Islands of the Dawn: The Story of Alternative Spirituality in New Zealand

Islands of the Dawn: The Story of Alternative Spirituality in New Zealand

by Robert S. Ellwood; University of Hawaii Press, 1993; hardcover.

New Zealand is in many ways a conservative land, both politically and culturally, with a reputation for being more English than England. Yet since its settlement by the British in the 1850s and 1860s, it has -been a fertile breeding ground for religious movements that are alternatives to the conventional churches of European culture. For example, in proportion to the total population, Theosophists are about twenty-five times more numerous in New Zealand than they a re in the United States and have included such local worthies as Sir Harry Atkinson, Prime Minister of New Zealand.

Islands of the Dawn treats this anomaly of spiritual radicalism in a conservative land by describing alternative movements both historically and contemporarily in New Zealand and by analyzing the cultural and historical forces that have led to their prominence there. The author, Robert S. Ellwood, professor of religion at the University of Southern California, has written widely and authoritatively on alternative spirituality in such book s as Many People, Many Faiths and Alternative Altars. He also has the rare gift of combining objectivity with a sense of participation and sympathy, expressed in engaging prose.

The first chapter, “From Nineveh to New Zealand,” is a condensed but very readable overview of the history of alternative spirituality from its European backgrounds, focusing on Freemasonry, Swedenborg, Mesmer, Spiritualism, and the Theosophical Society. Thereafter separate Chapters treat Spiritualism with special attention to Sir Arthur Conan Doyle; UFO-ism; Theosophy; other esoteric or Theosophically related groups (Co-Freemasonry, the Liberal Catholic Church, the Krishnamurti Foundation: Anthroposophy, Alice Bailey's Arcane School, I Am Activity, Summit lighthouse, a New Zealand movement called Beeville, and Builders of the Adytum); and the Hermetic Order of the Golden Dawn with its offshoots.

An appendix deals with smaller, 1960s and later alternative groups of four types. First a re Western and Islamic initiatory bodies; next, Eastern , mainly Hindu and Buddhist , organizations; third, some politically active groups like the Moonies and British Israel, as well as apolitical New Thought groups; and finally, neopagan and women's spirituality groups.

The ferment of alternative spirituality in a small, culturally homogenous and conservative land like New Zealand begs for explanation. And Ellwood supplies it. By analyzing the reception of long-standing alternative-spirituality groups, like Spiritualism and Theosophy, in New Zealand, he arrives at a cultural profile that seems valid also for other times and places.

Like the United States, New Zealand is a “denominational society,” that is, in contrast to a monopolistic society like Spain or Iran, religion is the concern of a number of competing churches which minister primarily to the needs of their members and none of which has responsibility for or authority over the nation as a whole. Denominational societies are pluralistic and, willy-nilly, tolerant, thus allowing new groups to find a place in society and become part of the accepted establishment.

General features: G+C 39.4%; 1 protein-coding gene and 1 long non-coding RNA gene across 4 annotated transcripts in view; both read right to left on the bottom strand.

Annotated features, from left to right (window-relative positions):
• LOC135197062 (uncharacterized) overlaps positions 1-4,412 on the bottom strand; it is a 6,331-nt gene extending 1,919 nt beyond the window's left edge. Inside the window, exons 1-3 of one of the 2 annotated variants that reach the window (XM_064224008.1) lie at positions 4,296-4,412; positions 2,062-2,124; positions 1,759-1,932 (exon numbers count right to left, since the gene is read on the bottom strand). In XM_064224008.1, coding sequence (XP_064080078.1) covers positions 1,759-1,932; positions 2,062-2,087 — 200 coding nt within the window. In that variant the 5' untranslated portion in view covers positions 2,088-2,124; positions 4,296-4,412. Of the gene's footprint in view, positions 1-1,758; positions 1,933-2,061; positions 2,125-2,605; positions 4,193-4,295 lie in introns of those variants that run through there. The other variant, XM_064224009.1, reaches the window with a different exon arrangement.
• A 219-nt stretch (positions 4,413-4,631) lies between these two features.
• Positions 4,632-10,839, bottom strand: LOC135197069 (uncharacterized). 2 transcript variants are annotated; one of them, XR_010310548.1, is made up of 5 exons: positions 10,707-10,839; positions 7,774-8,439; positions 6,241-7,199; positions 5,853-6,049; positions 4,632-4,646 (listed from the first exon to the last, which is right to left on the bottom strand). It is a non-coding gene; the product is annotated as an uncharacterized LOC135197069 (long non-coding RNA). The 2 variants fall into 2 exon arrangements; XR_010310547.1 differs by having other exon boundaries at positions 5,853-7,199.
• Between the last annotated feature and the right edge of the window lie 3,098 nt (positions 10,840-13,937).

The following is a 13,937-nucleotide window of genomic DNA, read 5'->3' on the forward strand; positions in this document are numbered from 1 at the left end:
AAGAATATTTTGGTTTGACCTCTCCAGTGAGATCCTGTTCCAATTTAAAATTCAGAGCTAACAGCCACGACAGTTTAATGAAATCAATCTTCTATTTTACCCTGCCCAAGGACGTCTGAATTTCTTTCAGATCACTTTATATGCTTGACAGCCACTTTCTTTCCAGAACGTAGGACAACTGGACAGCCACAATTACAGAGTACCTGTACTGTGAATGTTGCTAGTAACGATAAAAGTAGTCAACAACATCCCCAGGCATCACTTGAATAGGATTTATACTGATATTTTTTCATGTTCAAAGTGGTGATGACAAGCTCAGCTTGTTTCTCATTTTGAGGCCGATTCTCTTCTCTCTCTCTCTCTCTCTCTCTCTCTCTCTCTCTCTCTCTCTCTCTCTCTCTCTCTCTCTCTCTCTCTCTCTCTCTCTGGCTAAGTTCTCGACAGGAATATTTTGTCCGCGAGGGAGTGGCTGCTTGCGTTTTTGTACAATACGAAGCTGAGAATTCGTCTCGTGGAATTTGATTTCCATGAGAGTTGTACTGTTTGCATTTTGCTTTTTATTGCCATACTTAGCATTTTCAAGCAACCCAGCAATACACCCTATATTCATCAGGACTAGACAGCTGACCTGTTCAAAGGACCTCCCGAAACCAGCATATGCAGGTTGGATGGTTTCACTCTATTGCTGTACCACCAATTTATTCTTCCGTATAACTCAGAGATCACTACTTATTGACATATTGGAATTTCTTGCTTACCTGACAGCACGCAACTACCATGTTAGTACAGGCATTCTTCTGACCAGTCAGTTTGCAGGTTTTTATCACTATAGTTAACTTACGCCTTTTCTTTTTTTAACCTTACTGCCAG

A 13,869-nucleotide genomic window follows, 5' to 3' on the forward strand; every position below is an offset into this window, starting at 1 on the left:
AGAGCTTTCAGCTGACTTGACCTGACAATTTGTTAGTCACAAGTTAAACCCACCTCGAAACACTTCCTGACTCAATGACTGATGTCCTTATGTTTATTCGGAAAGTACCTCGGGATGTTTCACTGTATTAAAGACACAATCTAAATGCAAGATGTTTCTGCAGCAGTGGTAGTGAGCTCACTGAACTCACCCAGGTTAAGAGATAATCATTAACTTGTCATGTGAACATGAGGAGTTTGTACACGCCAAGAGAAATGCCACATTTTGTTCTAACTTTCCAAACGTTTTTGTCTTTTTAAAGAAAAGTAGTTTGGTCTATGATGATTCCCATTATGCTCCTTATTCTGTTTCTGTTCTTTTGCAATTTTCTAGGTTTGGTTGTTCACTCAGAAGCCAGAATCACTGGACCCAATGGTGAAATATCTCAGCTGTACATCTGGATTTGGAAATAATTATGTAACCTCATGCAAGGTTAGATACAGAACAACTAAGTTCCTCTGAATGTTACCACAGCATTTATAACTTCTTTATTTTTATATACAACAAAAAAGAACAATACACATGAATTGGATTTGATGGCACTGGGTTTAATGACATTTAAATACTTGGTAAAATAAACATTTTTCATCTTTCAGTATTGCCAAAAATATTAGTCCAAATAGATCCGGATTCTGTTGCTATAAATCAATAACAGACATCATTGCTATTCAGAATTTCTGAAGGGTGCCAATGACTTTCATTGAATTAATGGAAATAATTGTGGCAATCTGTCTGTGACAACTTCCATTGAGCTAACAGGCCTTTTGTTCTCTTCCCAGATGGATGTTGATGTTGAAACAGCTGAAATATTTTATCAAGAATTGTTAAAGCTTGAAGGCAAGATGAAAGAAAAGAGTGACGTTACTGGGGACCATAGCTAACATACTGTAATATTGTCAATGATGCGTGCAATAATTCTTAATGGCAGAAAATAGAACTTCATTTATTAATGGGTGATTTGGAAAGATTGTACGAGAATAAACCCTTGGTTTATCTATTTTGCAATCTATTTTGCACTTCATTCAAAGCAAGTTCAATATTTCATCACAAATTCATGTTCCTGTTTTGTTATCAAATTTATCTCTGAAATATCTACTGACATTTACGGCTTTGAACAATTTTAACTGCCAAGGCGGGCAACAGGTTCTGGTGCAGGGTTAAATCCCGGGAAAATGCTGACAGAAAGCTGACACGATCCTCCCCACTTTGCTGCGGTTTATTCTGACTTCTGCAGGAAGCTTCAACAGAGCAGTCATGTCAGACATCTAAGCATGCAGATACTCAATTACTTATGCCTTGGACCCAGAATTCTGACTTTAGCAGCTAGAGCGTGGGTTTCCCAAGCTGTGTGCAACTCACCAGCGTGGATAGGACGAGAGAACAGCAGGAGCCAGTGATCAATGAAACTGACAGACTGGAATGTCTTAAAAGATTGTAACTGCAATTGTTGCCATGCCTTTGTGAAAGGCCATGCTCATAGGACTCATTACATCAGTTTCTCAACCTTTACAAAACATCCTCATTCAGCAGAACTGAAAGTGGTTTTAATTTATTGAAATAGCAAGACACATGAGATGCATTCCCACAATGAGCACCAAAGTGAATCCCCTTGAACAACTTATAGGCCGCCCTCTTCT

Unlike the United State s, whose eighteenth-century foundation gave it the birthmark of a rational, individualistic, empirical society, New Zealand was a mid-Victorian creation, reflecting Romanticism, nostalgia for the past, secular utopian ism and philanthropy, and populist reformism. The latter Zeitgeist is particularly open to mysticism and spiritual experimentation. It is notable that the area of the United States in which those characteristics are strongest is the Pacific Coast, settled heavily by Anglos at about the same time as New Zealand. Another difference is that, whereas parts of the United States were founded on religious motives and its population remains one of the church-goingest in the world, New Zealand was settled by working-class persons already alienated from the Church. They were culturally homogenous and faced no cultural threat in the new land from which they needed to be protected by the support of a church community. Their background was largely Anglican or Presbyterian, churches that did not play the same central role in the lives of their members as Baptist and early Congregational.

These factors-an open ness to new foundations, a penchant for spiritual experimentation, a hankering back to ancient forms, and a lack of vita l organized religion - inclined New Zealanders to embrace alternative forms of spirituality with an enthusiasm greater than that found in most other lands. Ellwood (pp. 198-99) has identified eleven factors from the time of New Zealand's settlement that have inclined its people to alternative spirituality. Most of them apply also to the western United States.

It is noteworthy that a similar spirituality has developed in Australasia and the Pacific coast of America, just those places where Theosophical tradition says a new stock of humanity, with a new culture and spiritual outlook, is destined to arise. New Zealand , the islands closest to the international dateline, where a new day first dawns, may therefore be also a paradigm of the dawn of a new humanity.


Autumn 1993